Title Reviewed:
Origins of the New South, 1877–1918.

Author Reviewed:
C. Vann Woodward

J. Carlyle Sitterson


Indiana Magazine of History, Volume 48, Issue 1, pp 86-88

Article Type:
Book Review

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Origins of the New South, 1877–1918. By C. Vann Woodward. A History of the South, IX, edited by Wendell H. Stephenson and E. Merton Coulter. (Baton Rouge: Louisiana State University Press and the Littlefield Fund for Southern History of the University of Texas, 1951. Pp. xi, 542. Illustrations, index, bibliography. $6.50.)

Students of Southern history who applauded Vann Woodward's Tom Watson: Agrarian Rebel will not be disappointed in his Origins of the New South, 1877–1913. Treating the difficult period between Reconstruction and the modern South, Woodward has brought the myriad factors and conflicting forces of the South's history into focus and for the first time the post-Reconstruction period takes on a clarity and meaning comparable to earlier periods of Southern history. In the best traditions of modern historical scholarship, the author conceives of history in the broad sense and treats economic and social developments equally as extensively as political.

Like Woodward's earlier book on Watson, this volume is characterized by boldly stated and impressively developed theses. In the first chapter, the author states a thesis that becomes a controlling consideration in much of the material that follows. In his own words: "It was not the Radicals nor the Confederates but the Redeemers [the leaders in the restoration of home rule and white control in the South] who laid the lasting foundations in matters of race, politics, economics, and law for the modern South." His picture of the Redeemers, however, is not the conventional one. Rather they are led by a group of former Whigs with industrial, commercial, and capitalistic interests. In one of the book's most interesting chapters, "The Forked Road to Reunion," Woodward advances a reinterpretation of the Compromise of 1877 in the disputed Presidential election of 1876. He contends that economic considerations were paramount in the decision of Southern Redeemers not to contest Hayes' claim to the Presidency—assurances from the Hayes group of support for railroads, Mississippi levees, patronage, etc. Thus Southern conservatives made the choice for their section. Instead of taking the "left fork" to reunion by joining the West, the South took the right fork and joined the industrial, capitalistic East. Subsequent chapters trace the consequences of that choice in dominance of the South for a generation by the conservative Redeemers; Woodward removes from them the halo of scrupulous honesty in public life which historians have too uncritically accepted and conferred upon them.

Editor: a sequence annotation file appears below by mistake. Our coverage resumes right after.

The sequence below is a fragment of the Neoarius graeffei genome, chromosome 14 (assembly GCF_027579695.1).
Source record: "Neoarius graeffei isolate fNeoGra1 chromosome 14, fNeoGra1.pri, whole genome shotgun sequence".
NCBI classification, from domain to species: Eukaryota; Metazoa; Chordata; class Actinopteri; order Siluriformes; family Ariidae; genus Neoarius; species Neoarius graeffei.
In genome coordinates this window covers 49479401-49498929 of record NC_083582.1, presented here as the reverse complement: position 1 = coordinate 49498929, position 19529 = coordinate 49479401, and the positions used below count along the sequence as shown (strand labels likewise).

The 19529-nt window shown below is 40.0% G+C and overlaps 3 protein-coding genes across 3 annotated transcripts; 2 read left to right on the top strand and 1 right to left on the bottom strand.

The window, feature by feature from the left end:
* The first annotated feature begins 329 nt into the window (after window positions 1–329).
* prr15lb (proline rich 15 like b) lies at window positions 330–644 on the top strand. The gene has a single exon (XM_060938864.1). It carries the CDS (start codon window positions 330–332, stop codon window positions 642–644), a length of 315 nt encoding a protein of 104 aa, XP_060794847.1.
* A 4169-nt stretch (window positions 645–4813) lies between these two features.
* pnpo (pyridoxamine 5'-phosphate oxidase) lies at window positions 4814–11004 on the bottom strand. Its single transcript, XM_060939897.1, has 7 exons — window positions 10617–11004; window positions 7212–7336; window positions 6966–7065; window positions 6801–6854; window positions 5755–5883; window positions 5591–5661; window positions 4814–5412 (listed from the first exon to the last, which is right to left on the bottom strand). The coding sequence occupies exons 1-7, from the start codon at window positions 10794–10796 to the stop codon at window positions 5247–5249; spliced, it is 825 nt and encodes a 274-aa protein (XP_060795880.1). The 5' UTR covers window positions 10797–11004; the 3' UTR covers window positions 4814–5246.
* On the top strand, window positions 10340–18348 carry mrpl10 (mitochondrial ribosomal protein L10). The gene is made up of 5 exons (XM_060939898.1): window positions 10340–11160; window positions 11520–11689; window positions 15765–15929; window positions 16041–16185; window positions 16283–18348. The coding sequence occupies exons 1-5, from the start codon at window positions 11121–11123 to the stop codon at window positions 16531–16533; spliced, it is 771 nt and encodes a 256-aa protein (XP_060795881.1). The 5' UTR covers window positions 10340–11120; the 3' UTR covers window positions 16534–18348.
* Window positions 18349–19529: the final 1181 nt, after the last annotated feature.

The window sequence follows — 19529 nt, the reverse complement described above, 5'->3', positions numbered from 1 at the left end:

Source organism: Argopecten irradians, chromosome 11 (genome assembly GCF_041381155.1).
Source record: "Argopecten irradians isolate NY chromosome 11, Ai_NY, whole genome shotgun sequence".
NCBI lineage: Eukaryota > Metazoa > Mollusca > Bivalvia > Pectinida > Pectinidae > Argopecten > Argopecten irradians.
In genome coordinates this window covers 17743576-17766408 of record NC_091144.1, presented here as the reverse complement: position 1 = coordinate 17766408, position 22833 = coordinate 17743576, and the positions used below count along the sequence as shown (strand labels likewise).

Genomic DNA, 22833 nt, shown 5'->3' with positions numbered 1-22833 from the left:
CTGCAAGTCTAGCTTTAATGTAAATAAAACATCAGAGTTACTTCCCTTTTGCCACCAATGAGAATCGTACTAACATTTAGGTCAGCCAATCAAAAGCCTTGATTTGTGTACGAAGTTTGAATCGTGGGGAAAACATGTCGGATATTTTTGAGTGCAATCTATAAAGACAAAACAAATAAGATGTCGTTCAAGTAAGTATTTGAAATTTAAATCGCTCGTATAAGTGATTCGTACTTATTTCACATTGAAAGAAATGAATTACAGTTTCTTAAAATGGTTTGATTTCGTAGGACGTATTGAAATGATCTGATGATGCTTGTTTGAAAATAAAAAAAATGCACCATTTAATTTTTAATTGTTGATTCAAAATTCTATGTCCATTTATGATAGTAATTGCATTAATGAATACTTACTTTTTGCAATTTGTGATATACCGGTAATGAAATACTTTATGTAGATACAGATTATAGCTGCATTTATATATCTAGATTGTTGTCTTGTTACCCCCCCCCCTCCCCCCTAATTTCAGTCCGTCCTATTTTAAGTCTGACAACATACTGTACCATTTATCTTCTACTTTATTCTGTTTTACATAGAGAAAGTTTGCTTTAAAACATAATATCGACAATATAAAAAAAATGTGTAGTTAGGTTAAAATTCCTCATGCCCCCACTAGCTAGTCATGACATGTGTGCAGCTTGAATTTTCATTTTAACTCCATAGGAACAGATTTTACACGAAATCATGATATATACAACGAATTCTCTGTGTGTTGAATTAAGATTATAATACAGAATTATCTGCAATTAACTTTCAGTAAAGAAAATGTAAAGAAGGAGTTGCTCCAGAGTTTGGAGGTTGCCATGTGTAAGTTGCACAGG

Several chapters deal with major economic developments of the period—the rise of industry, the condition of agriculture, the farm movements, the status of labor, and exploitation of the South by outside capital. Woodward correctly casts doubt upon the adequacy of "moral incitement" as the major factor in the growth of the Southern textile industry, but a full and accurate account of the locational factor in Southern textiles still awaits a fuller account of the entire movement as does any definitive appraisal of the profitableness of the industry during the post-Civil War period. Selections of a few examples of large profits may not necessarily be representative. Equally important is the answer to the question of how many failed and why? Woodward's chapter on "The Colonial Economy" is an excellent picture of the control of Southern economic life by outside capital. While admitting the benefits of industrialism, he emphasizes the "colonialism" of the system. Woodward's sympathetic treatment of Southern Populism might lead one to the conclusion that the Populist program held the solution for the ills of the agrarian South. Yet, throughout the volume the author reverts to poverty as the core of the South's problems. Certainly, the New South advocates were somewhat naive in their view of industry as a panacea and unblushing in their embracing of outside capital; nevertheless, no one has yet demonstrated how the basic Southern problem of poverty can be eradicated without industrialization, despite the efforts of the Southern agrarians and I'll Take My Stand.

There is not space here to comment on other large themes that Woodward handles interestingly—the tragic story of the Negro; "The Divided Mind of the South" which readily accepted the New Order of industrialism, capitalism, and materialism, while at the same time paying obeisance to the "Old South" that never was; the Progressive movement of the early twentieth century South, too little considered by students of progressivism in the nation. Highly informative and of great value to the student of the South during this period is the author's excellent critical essay on authorities. Not only is Woodward's volume one of the best modern works on the post-Civil War South, but its readers will be all the more impatient to read the rest of the story in Rupert Vance's tenth volume in the series on The Present South.

University of North Carolina

J. Carlyle Sitterson

Published by the Indiana University Department of History.